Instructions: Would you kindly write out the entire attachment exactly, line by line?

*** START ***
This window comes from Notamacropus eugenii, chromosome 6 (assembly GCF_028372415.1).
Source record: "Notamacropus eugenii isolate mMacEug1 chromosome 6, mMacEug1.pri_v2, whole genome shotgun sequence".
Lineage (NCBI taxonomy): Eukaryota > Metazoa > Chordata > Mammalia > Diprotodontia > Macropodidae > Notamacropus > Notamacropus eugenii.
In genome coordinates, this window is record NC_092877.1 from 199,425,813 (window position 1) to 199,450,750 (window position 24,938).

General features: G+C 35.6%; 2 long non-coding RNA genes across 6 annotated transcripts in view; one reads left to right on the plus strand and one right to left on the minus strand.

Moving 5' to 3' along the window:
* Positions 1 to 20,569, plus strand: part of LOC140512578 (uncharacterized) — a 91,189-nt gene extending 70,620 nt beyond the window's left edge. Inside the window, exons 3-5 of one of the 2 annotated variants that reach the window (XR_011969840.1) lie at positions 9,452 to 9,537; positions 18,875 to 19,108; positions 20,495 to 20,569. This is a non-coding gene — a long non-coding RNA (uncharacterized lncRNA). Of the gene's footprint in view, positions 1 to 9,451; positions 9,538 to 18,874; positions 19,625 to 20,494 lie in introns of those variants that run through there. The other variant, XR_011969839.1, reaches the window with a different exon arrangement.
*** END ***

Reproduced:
This window comes from Notamacropus eugenii, chromosome 6 (assembly GCF_028372415.1).
Source record: "Notamacropus eugenii isolate mMacEug1 chromosome 6, mMacEug1.pri_v2, whole genome shotgun sequence".
Lineage (NCBI taxonomy): Eukaryota > Metazoa > Chordata > Mammalia > Diprotodontia > Macropodidae > Notamacropus > Notamacropus eugenii.
In genome coordinates, this window is record NC_092877.1 from 199,425,813 (window position 1) to 199,450,750 (window position 24,938).

General features: G+C 35.6%; 2 long non-coding RNA genes across 6 annotated transcripts in view; one reads left to right on the plus strand and one right to left on the minus strand.

Moving 5' to 3' along the window:
* Positions 1 to 20,569, plus strand: part of LOC140512578 (uncharacterized) — a 91,189-nt gene extending 70,620 nt beyond the window's left edge. Inside the window, exons 3-5 of one of the 2 annotated variants that reach the window (XR_011969840.1) lie at positions 9,452 to 9,537; positions 18,875 to 19,108; positions 20,495 to 20,569. This is a non-coding gene — a long non-coding RNA (uncharacterized lncRNA). Of the gene's footprint in view, positions 1 to 9,451; positions 9,538 to 18,874; positions 19,625 to 20,494 lie in introns of those variants that run through there. The other variant, XR_011969839.1, reaches the window with a different exon arrangement.